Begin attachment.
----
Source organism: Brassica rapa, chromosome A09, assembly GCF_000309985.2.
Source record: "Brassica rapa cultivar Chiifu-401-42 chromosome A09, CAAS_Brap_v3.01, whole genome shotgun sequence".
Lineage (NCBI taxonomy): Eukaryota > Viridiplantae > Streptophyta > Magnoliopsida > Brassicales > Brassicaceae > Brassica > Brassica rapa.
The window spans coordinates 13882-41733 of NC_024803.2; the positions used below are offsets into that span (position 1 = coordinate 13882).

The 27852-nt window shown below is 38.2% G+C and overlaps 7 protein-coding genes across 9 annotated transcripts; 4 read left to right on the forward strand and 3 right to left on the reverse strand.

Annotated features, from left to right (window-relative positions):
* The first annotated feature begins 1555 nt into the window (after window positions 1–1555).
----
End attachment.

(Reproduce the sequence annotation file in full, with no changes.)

Source organism: Brassica rapa, chromosome A09, assembly GCF_000309985.2.
Source record: "Brassica rapa cultivar Chiifu-401-42 chromosome A09, CAAS_Brap_v3.01, whole genome shotgun sequence".
Lineage (NCBI taxonomy): Eukaryota > Viridiplantae > Streptophyta > Magnoliopsida > Brassicales > Brassicaceae > Brassica > Brassica rapa.
The window spans coordinates 13882-41733 of NC_024803.2; the positions used below are offsets into that span (position 1 = coordinate 13882).

The 27852-nt window shown below is 38.2% G+C and overlaps 7 protein-coding genes across 9 annotated transcripts; 4 read left to right on the forward strand and 3 right to left on the reverse strand.

Annotated features, from left to right (window-relative positions):
* The first annotated feature begins 1555 nt into the window (after window positions 1–1555).